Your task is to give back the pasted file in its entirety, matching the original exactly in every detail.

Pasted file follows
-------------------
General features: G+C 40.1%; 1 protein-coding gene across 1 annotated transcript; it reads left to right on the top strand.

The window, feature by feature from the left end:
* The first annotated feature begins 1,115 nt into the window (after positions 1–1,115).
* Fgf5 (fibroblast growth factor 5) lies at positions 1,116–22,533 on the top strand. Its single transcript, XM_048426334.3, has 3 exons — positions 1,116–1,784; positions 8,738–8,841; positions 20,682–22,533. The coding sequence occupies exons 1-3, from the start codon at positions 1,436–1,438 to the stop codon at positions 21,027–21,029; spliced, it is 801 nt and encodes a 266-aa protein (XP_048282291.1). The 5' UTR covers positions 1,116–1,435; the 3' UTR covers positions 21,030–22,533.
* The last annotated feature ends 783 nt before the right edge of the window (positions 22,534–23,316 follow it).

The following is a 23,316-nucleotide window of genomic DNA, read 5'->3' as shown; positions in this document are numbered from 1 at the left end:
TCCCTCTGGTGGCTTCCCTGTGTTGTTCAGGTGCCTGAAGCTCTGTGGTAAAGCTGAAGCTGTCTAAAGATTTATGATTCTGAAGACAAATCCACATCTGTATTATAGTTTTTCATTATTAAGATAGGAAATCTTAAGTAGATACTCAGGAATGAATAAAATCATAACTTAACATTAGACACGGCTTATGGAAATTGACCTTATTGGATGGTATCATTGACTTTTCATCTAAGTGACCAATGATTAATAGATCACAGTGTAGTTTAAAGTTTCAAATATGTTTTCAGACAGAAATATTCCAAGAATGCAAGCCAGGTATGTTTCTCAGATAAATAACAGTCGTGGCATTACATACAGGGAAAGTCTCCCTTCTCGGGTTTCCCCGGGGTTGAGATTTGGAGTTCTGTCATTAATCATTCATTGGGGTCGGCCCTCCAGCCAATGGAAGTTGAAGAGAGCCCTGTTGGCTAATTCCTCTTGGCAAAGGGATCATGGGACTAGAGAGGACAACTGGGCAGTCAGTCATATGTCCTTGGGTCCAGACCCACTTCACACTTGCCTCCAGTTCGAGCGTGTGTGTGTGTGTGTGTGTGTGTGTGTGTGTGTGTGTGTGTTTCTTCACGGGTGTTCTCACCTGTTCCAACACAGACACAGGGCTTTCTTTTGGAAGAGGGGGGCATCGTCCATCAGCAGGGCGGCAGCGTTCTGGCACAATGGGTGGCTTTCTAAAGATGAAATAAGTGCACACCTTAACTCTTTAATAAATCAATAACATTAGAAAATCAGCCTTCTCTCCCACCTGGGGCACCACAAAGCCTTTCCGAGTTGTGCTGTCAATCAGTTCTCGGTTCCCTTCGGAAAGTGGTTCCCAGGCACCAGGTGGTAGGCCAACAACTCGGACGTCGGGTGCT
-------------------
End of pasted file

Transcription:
General features: G+C 40.1%; 1 protein-coding gene across 1 annotated transcript; it reads left to right on the top strand.

The window, feature by feature from the left end:
* The first annotated feature begins 1,115 nt into the window (after positions 1–1,115).
* Fgf5 (fibroblast growth factor 5) lies at positions 1,116–22,533 on the top strand. Its single transcript, XM_048426334.3, has 3 exons — positions 1,116–1,784; positions 8,738–8,841; positions 20,682–22,533. The coding sequence occupies exons 1-3, from the start codon at positions 1,436–1,438 to the stop codon at positions 21,027–21,029; spliced, it is 801 nt and encodes a 266-aa protein (XP_048282291.1). The 5' UTR covers positions 1,116–1,435; the 3' UTR covers positions 21,030–22,533.
* The last annotated feature ends 783 nt before the right edge of the window (positions 22,534–23,316 follow it).

The following is a 23,316-nucleotide window of genomic DNA, read 5'->3' as shown; positions in this document are numbered from 1 at the left end:
TCCCTCTGGTGGCTTCCCTGTGTTGTTCAGGTGCCTGAAGCTCTGTGGTAAAGCTGAAGCTGTCTAAAGATTTATGATTCTGAAGACAAATCCACATCTGTATTATAGTTTTTCATTATTAAGATAGGAAATCTTAAGTAGATACTCAGGAATGAATAAAATCATAACTTAACATTAGACACGGCTTATGGAAATTGACCTTATTGGATGGTATCATTGACTTTTCATCTAAGTGACCAATGATTAATAGATCACAGTGTAGTTTAAAGTTTCAAATATGTTTTCAGACAGAAATATTCCAAGAATGCAAGCCAGGTATGTTTCTCAGATAAATAACAGTCGTGGCATTACATACAGGGAAAGTCTCCCTTCTCGGGTTTCCCCGGGGTTGAGATTTGGAGTTCTGTCATTAATCATTCATTGGGGTCGGCCCTCCAGCCAATGGAAGTTGAAGAGAGCCCTGTTGGCTAATTCCTCTTGGCAAAGGGATCATGGGACTAGAGAGGACAACTGGGCAGTCAGTCATATGTCCTTGGGTCCAGACCCACTTCACACTTGCCTCCAGTTCGAGCGTGTGTGTGTGTGTGTGTGTGTGTGTGTGTGTGTGTGTGTGTTTCTTCACGGGTGTTCTCACCTGTTCCAACACAGACACAGGGCTTTCTTTTGGAAGAGGGGGGCATCGTCCATCAGCAGGGCGGCAGCGTTCTGGCACAATGGGTGGCTTTCTAAAGATGAAATAAGTGCACACCTTAACTCTTTAATAAATCAATAACATTAGAAAATCAGCCTTCTCTCCCACCTGGGGCACCACAAAGCCTTTCCGAGTTGTGCTGTCAATCAGTTCTCGGTTCCCTTCGGAAAGTGGTTCCCAGGCACCAGGTGGTAGGCCAACAACTCGGACGTCGGGTGCT